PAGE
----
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JW U. C. v. Commissioner of Social Security

United States District Court, W.D. Washington, Tacoma

July 31, 2019

JW U. C., Plaintiff,


          David W. Christel United States Magistrate Judge.

         Plaintiff filed this action, pursuant to 42 U.S.C. § 405(g), for judicial review of the Social Security Commissioner's (“Commissioner”) denial of Plaintiff's application for disability insurance benefits (“DIB”). Pursuant to 28 U.S.C. § 636(c), Federal Rule of Civil Procedure 73 and Local Rule MJR 13, the parties have consented to have this matter heard by the undersigned Magistrate Judge. See Dkt. 10.

         After considering the record, the Court concludes the Administrative Law Judge (“ALJ”) did not err in assessing the residual functional capacity (“RFC”), the medical opinion evidence, or a disability rating from the Veteran's Administration (“VA”). Accordingly, the ALJ's finding of non-disability is supported by substantial evidence, and the Commissioner's decision is affirmed.


         On September 22, 2016, Plaintiff filed an application for DIB, alleging disability as of April 5, 2016.[1] See Dkt. 10, Administrative Record (“AR”) 15, 245-51. Plaintiff later amended his alleged onset date to August 30, 2016. AR 15, 38. His application was denied upon initial administrative review and on reconsideration. AR 122-28, 130-36. A hearing was held before ALJ Stephanie Martz on July 17, 2018. AR 35-64. In a decision dated August 10, 2018, the ALJ determined Plaintiff to be not disabled. AR 12-26. The Social Security Appeals Council denied Plaintiff's request for review on November 20, 2018. AR 1-6. The ALJ's decision of August 10, 2018 is the final decision of the Commissioner subject to judicial review. See 20 C.F.R. § 404.981.

         In Plaintiff's Opening Brief, Plaintiff maintains the ALJ erred by: (1) failing to adequately explain how moderate limitations assessed in connection with the paragraph B criteria were incorporated into the RFC; (2) failing to properly assess opinion evidence from Karen Bolton, M.D. and Benjamin Aleshire, Ph.D.; and (3) giving insufficient weight to a disability rating from the VA. Dkt. 12, pp. 2-10.


         Pursuant to 42 U.S.C. § 405(g), this Court may set aside the Commissioner's denial of social security benefits if the ALJ's findings are based on legal error or not supported by substantial evidence in the record as a whole. Bayliss v. Barnhart, 427 F.3d 1211, 1214 n.1 (9th Cir. 2005) (citing Tidwell v. Apfel, 161 F.3d 599, 601 (9th Cir. 1999)).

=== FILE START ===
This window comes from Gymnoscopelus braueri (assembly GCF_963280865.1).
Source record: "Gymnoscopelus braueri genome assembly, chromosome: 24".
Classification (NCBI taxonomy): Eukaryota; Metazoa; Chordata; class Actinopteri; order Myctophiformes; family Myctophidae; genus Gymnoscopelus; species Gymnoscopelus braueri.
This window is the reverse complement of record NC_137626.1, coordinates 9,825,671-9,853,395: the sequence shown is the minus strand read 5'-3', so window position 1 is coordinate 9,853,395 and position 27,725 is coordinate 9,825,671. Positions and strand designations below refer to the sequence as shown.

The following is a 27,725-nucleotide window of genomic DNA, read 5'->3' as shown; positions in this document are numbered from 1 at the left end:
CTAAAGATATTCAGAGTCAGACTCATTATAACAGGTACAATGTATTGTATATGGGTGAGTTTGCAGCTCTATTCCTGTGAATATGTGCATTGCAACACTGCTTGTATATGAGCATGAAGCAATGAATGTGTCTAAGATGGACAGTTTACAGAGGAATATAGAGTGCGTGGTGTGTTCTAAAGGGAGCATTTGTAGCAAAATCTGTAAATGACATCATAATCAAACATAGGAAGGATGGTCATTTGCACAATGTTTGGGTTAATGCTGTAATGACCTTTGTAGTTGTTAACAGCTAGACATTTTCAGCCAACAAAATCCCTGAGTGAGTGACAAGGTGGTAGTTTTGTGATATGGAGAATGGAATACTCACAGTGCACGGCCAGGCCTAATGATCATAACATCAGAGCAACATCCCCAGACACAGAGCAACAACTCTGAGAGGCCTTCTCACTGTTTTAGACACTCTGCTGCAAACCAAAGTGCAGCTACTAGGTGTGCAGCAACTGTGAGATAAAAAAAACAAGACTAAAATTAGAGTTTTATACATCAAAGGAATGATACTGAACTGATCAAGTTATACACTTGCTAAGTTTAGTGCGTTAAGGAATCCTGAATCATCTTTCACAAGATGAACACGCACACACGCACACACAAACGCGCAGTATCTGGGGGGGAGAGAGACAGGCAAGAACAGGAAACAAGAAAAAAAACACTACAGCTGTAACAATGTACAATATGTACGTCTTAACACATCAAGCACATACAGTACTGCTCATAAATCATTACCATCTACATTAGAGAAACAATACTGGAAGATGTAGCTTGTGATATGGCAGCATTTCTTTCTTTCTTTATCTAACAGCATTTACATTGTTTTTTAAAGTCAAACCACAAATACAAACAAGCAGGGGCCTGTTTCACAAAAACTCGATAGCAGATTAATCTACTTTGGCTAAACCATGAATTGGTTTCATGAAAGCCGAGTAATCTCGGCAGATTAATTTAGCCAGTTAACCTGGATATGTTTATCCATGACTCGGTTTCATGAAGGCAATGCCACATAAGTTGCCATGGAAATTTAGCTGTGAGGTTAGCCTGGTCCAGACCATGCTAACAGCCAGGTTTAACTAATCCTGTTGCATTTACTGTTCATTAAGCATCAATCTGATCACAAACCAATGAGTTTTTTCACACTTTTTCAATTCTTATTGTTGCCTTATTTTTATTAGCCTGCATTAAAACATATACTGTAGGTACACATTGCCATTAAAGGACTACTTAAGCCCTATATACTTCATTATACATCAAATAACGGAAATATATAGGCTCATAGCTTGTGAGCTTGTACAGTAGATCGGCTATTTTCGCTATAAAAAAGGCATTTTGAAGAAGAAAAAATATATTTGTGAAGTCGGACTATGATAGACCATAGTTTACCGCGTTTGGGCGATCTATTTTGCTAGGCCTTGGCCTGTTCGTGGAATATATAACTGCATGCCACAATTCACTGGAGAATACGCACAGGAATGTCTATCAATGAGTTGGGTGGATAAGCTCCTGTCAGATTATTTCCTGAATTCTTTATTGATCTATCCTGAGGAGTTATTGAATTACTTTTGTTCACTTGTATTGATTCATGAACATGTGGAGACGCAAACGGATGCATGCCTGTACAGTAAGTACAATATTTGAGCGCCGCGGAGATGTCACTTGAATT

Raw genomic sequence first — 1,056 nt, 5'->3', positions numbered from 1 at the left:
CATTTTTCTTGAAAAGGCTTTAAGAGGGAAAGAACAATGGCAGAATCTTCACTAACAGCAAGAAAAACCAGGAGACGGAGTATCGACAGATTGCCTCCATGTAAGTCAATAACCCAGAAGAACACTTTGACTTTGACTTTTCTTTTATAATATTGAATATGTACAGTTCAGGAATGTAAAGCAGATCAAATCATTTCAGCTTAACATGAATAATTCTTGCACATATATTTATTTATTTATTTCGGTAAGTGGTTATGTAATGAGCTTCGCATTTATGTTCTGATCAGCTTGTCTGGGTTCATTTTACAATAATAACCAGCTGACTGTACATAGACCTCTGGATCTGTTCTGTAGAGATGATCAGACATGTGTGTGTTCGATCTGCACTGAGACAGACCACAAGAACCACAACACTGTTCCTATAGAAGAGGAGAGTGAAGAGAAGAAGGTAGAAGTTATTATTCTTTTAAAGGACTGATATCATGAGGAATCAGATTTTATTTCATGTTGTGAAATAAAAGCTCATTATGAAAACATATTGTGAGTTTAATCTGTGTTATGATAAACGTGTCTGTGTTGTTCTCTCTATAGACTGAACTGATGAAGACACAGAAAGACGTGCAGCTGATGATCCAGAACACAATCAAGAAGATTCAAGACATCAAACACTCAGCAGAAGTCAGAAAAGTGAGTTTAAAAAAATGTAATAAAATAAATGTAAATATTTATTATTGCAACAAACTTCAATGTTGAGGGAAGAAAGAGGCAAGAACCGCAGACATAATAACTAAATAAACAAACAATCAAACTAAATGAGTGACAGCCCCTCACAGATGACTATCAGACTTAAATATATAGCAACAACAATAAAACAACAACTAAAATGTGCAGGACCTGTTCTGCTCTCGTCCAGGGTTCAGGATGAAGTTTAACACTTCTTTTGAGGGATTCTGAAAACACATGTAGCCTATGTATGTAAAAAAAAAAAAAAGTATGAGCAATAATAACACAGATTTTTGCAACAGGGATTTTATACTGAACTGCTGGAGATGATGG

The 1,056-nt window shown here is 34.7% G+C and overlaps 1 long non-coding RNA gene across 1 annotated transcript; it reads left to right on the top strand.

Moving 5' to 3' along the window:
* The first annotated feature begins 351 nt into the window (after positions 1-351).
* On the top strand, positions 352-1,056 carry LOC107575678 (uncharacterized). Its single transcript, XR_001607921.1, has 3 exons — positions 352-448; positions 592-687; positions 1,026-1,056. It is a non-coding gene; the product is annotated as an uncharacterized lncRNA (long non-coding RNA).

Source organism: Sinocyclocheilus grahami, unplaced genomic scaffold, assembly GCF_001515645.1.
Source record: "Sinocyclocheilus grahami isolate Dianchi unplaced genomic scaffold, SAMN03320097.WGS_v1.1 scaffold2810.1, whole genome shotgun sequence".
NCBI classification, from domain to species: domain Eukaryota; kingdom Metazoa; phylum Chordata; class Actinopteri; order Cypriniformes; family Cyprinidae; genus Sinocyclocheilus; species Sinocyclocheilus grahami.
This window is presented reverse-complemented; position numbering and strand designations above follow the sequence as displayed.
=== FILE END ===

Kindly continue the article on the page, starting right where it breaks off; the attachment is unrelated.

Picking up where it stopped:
I. Whether the ALJ properly assessed the RFC.

         Plaintiff maintains that the ALJ erred in finding that the RFC limitation to understanding, remembering, and carrying out routine and predictable tasks was sufficient to accommodate the moderate limitations the ALJ assessed in connection with the paragraph B criteria. Dkt. 12, p. 6. Plaintiff argues that the ALJ “impliedly asserts” that this RFC limitation was sufficient to accommodate Plaintiff's moderate limitations in understanding, remembering, and applying information and concentrating, persisting, and maintaining pace. Dkt. 12, p. 6. Plaintiff contends that the ALJ has not provided an adequate explanation for how the RFC accommodates moderate limitations in both domains. Dkt. 12, p. 6.

         The ALJ must evaluate the paragraph B criteria to determine if the severity of the claimant's mental impairment meets or is medically equal to the criteria of a listed impairment. 20 C.F.R. Part 404, Subpart P, Appendix 1. To meet the paragraph B criteria, a claimant must have an extreme limitation of one, or marked limitation of two, of the following areas of mental functioning: understanding, remembering, or applying information; interacting with others; concentrating, persisting, or maintaining pace; and adapting or managing oneself. 20 C.F.R. pt. 404, subpt. P app. 1, § 12.00(E).

         Social Security regulations provide that in assessing disability claims, adjudicators must remember that the limitations identified in the paragraph B criteria “are not an RFC assessment but are used to rate the severity of mental impairment(s) at steps 2 and 3 of the sequential evaluation process. See Social Security Ruling (“SSR”) 96-8p.

         “Between steps three and four, the ALJ must, as an intermediate step, assess the claimant's RFC.” Bray v. Comm'r of Social Security Admin., 554 F.3d 1219, 1222-23 (9th Cir. 2009). In formulating the mental RFC assessment used at steps 4 and 5 of the sequential evaluation process, the ALJ is required to perform “a more detailed assessment by itemizing various functions contained in the broad categories found in paragraphs B and C of the adult mental disorders ...

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